IMF Survey:Hedging can be costly. Isn’t this limited to the very large players who can afford to use hedging instruments?

Funke: Hedging may become expensive when nonstandardized instruments are used to hedge foreign exchange risk over long horizons. The cost of hedging is hardly a factor, however, when we’re talking about using more standard hedging products. And, yes, it is easier and less costly for larger investors to hedge risk.

Ahmed: For South Africa and a lot of other emerging markets, portfolio investment often comes from institutional investors who have access to various hedging tools.

IMF Survey:What policies could enable South Africa to attract more FDI in the future?

Funke: The South African authorities have, or are putting in place, a number of policies that should be conducive to increasing FDI inflows. For example, over the past few years, the central bank has increased international reserves substantially, which should help reduce exchange rate volatility. Macroeconomic developments are favorable, and the economy is growing at a brisk pace. These developments should help increase South Africa’s attractiveness as a destination for FDI.

Ahmed: South Africa has liberalized trade extensively since the early 1990s, and the Department of Trade and Industry is currently reviewing the trade regime with an eye to further liberalization. Additional trade liberalization would tend to attract more FDI.

Funke: Further liberalization of some remaining capital controls—notably, requirements that firms repatriate export proceeds within a prespecified time period—would also be a positive signal for foreign direct investors. And other policies not explicitly considered in our study, such as an acceleration of privatization, could be instrumental in increasing the share of FDI.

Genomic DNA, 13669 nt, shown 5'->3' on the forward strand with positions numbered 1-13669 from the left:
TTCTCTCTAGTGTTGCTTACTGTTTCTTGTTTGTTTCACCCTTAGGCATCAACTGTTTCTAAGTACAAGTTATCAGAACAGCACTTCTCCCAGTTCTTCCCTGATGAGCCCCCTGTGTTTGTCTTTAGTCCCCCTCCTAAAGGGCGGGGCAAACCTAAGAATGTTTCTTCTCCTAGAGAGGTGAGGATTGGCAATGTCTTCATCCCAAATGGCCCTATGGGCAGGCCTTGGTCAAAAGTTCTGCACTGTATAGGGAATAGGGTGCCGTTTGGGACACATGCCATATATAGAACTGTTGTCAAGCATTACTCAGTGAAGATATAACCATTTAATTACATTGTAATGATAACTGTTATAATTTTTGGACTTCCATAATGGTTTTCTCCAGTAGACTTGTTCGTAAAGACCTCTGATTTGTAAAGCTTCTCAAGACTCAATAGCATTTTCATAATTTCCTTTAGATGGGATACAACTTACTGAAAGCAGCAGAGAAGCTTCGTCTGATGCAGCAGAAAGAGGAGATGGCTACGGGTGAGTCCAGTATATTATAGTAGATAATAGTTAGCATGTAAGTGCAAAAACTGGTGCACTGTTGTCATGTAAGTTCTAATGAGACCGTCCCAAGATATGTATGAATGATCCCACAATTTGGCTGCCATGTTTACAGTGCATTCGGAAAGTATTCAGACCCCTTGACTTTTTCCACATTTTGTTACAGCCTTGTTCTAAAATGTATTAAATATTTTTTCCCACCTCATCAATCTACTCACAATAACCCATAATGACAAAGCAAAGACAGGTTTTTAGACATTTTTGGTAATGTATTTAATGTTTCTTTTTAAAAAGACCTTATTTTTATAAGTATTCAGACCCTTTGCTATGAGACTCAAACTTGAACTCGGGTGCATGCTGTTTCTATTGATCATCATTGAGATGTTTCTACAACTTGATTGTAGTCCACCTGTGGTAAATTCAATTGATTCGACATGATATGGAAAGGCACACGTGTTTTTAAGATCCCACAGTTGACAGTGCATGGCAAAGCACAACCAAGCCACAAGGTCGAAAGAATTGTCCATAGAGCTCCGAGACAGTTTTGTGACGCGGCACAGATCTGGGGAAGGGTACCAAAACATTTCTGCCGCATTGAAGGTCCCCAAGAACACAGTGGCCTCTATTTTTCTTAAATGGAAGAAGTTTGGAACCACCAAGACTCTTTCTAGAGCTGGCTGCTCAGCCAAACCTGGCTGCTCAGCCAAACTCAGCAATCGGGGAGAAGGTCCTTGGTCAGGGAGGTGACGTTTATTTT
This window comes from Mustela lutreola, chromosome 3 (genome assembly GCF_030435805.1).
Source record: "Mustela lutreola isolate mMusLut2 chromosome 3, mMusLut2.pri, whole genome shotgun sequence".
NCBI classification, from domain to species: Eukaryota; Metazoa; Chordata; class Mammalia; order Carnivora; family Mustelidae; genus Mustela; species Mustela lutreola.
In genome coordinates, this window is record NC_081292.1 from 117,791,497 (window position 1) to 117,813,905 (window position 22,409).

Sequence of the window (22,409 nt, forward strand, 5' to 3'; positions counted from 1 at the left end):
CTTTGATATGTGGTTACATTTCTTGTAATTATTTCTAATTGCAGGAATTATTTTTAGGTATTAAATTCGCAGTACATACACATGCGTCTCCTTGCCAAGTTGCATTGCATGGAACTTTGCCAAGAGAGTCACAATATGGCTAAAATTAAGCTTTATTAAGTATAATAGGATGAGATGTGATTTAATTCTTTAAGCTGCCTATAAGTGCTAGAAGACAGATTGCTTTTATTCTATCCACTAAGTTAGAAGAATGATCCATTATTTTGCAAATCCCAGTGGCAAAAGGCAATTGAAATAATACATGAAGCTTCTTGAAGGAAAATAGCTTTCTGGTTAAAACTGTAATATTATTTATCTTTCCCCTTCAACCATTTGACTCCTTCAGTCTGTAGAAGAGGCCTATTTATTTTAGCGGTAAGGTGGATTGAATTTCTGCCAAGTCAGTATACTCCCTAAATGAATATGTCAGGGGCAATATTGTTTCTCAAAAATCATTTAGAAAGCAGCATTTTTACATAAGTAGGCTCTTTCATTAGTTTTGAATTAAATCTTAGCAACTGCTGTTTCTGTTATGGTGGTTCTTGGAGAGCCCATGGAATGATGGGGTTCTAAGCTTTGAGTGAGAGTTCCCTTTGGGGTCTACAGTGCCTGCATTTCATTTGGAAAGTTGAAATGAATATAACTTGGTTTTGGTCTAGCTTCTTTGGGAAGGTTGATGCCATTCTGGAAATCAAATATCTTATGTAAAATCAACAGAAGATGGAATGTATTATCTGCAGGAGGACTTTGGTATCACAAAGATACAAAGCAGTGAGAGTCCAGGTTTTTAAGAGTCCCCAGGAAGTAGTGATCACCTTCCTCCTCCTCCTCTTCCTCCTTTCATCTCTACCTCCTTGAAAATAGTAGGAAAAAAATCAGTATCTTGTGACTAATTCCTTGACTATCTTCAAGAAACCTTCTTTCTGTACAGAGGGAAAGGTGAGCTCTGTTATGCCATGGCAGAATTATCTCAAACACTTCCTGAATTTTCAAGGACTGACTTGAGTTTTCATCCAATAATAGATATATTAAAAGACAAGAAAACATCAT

Ahmed: There are clear signs that foreign investors are increasingly interested in exploring opportunities in South Africa. For example, foreign banks have been expressing growing interest in gaining access to South Africa’s market. In recent months, Barclays has been in talks to acquire a majority stake in South Africa’s largest retail bank, ABSA.

IMF Survey:What impact, if any, do you see from South Africa’s membership in regional organizations—such as the Southern African Development Community (SADC) and the Southern African Customs Union (SACU)—and trade agreements negotiated with the European Union and other countries?

Funke: South Africa plays a key role in the region and is obviously very integrated with it. The government is currently reviewing or negotiating bilateral and regional trade agreements. Together with the review of the tariff regime, this should provide a very positive signal to foreign investors. Our findings suggest that trade openness is one of the most robust determinants of FDI.

Copies of IMF Working Paper No. 05/40, “The Composition of Capital Flows: Is South Africa Different?” are available for $15.00 each from IMF Publication Services. See page 136 for ordering information. The full text of the paper is also available on the IMF’s website (